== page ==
Newt Gingrich learned the difference between being a pundit and a candidate this week. Before he announced he was thinking about announcing his candidacy for president, he could opine without fear of contradiction—which is to say, he could contradict himself all he wanted. No one would notice. Now people do. As it turns out, on Libya, he was for a no-fly zone before he was against it.
The former House speaker once said that flip-flopping was a disqualification for office. If that were true, the man he was attacking would not be president. President Obama this week was participating in an even more high-profile reversal than Gingrich's. As a candidate in 2007, then-Sen. Obama said a president could not unilaterally authorize military action * without Congress' consent. That's just what he's now doing in Libya.
As we lumber toward a campaign year, the flip-flop will become a topic of much conversation. Which candidates have changed their positions, and what does it mean? Are political promises a mere starting point, suggesting how a candidate will behave? Or are they sacrosanct?
All politicians change their positions. But there are different kinds of reversals. Sometimes they can be the product of evolution or circumstance. Other times, candidates do the shimmy because they have no core beliefs. That's more worrisome than simple political hackery, cases in which a candidate changes his position because doing so will make it easier to attack the other guy. The way we untangle Gingrich's and Obama's reversals might help us evaluate the president asking to be re-elected and as calibrate our expectations for the candidates making promises who want to replace him.
Gingrich's change was politically motivated but unimportant. He holds no office and has a very long climb to the Republican nomination. When he changes his mind, no one is affected. He is a deeply political person and a professional pundit who sees it as his job to wing out ideas that damage the opposition. All that Gingrich has shown us in his reversal is that he is sloppy. In his explanation of his discordant opinions, he has proved only that he has to sharpen his communications skills. We don't want a president who speaks carelessly, and the transparent point-scoring divides the country and poisons the conversation. At the same time, we've forgiven candidates—including the one now in office—when they've behaved similarly.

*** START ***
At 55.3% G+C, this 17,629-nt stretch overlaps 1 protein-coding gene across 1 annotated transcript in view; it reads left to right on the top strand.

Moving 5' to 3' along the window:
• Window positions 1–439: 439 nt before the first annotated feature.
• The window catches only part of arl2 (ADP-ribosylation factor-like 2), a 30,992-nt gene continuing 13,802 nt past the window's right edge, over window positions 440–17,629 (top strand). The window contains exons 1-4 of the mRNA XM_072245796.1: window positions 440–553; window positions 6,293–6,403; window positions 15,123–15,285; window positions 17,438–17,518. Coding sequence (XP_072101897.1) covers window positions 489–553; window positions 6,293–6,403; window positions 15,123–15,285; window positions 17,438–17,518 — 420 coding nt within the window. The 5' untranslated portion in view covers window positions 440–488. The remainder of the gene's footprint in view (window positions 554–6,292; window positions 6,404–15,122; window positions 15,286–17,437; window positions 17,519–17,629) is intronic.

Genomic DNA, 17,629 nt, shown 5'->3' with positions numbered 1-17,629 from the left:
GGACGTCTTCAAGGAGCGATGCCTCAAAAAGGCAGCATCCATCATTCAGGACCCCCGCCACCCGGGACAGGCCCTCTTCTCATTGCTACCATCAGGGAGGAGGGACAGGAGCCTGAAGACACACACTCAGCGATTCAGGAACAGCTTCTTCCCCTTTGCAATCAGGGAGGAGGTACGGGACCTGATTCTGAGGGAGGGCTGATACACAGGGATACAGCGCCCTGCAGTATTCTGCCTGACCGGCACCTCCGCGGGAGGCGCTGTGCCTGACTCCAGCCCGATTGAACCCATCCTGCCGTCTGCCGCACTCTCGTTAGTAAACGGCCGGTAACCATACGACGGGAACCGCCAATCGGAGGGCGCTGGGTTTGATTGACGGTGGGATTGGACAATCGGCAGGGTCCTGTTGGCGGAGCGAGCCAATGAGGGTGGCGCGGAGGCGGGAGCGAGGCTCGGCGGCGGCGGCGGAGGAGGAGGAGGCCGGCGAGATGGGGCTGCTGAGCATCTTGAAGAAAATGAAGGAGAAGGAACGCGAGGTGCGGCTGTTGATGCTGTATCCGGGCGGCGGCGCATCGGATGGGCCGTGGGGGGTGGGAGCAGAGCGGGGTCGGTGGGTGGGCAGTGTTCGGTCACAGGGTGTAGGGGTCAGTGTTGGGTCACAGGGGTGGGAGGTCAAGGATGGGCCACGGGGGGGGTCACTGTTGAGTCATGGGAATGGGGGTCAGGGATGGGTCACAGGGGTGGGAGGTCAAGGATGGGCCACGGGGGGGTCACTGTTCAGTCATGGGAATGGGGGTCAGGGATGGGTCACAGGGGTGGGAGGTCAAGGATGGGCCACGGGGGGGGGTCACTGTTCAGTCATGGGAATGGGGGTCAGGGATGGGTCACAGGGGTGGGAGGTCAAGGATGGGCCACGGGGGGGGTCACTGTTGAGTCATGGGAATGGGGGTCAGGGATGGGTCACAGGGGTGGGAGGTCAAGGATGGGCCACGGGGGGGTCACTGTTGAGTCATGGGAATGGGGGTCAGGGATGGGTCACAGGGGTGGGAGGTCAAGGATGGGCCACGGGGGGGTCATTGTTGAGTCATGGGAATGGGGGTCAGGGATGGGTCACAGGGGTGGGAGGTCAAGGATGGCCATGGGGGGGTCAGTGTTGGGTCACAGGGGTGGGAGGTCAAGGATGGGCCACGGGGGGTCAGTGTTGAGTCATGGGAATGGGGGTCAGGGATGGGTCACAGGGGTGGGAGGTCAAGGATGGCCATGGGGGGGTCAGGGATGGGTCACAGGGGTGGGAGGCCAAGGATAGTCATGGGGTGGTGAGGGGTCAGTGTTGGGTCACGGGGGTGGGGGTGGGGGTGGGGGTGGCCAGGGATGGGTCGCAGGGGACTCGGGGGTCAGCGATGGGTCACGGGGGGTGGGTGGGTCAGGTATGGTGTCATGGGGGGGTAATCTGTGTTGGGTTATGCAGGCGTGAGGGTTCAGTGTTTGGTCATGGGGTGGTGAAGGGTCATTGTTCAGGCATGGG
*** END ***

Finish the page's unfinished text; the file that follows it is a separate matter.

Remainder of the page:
The president's change is important but not politically motivated. Obama outlined a principle in 2007 about the relationship between the executive and the conduct of war. "The President does not have power under the Constitution to unilaterally authorize a military attack in a situation that does not involve stopping an actual or imminent threat to the nation," he wrote. As a teacher of constitutional law, he was not offering an idle opinion. As a relatively inexperienced candidate, he was holding forth on one topic on which he could claim expertise. Now that he's in office, and at a moment his supporters imagined would bring out his firmest convictions, he's changed his mind. This isn't just afternoon cable chatter. As a result of his reversal, there are bombs in the air and people in danger.
Obama's change could serve as an illustration of the temptations of the executive branch. No matter what a presidential candidate says in a campaign, the power of the office is difficult to resist.
But there is another way to explain it: A president should be allowed, and in fact encouraged, to respond to changing circumstances. And sometimes those circumstances will require him to rethink his principles. Perhaps it is the rigidity of the campaign promise that is at fault. And maybe the media and the public need to ask a follow-up question: It's essential to know a candidate's principles, but we should also ask about conditions under which he would reconsider them. If a candidate doesn't offer anything but rigidity, then he is either trying to fool us (shocking), or he doesn't allow for the fact that the real world is inevitably more complicated than you think.
Obama has shed his old belief because he is dealing with a fast-moving and changing situation in which thousands of lives are at stake. He has a pass to expand on his original views. George W. Bush was unfairly criticized for going back on his campaign pledge that he wouldn't engage in "nation-building." That was cheap: The world had changed. Nation-building was important in a country like Afghanistan. It's possible to believe that and still think the adventure in Iraq was a bad idea, poorly executed.
Obama's aides argue that what he is well within his constitutional authority. But that's not the issue. What causes people to question the president is that they're unclear about the space between his promises and his actions. If you're going to change your mind, you've got to explain why. This is both a responsibility to voters and in your self-interest as a president, because if you say nothing, the worst possible interpretation will fill the vacuum.
The president is scheduled to address the nation on Libya "in the very near future" (probably Monday). Perhaps he will use the occasion to explain why he changed his mind.
Correction, March 26, 2011: The article originally stated that the president could not take unilateral action. What Obama said was that the president could not unilaterally authorize military action. (Return to the corrected sentence.)
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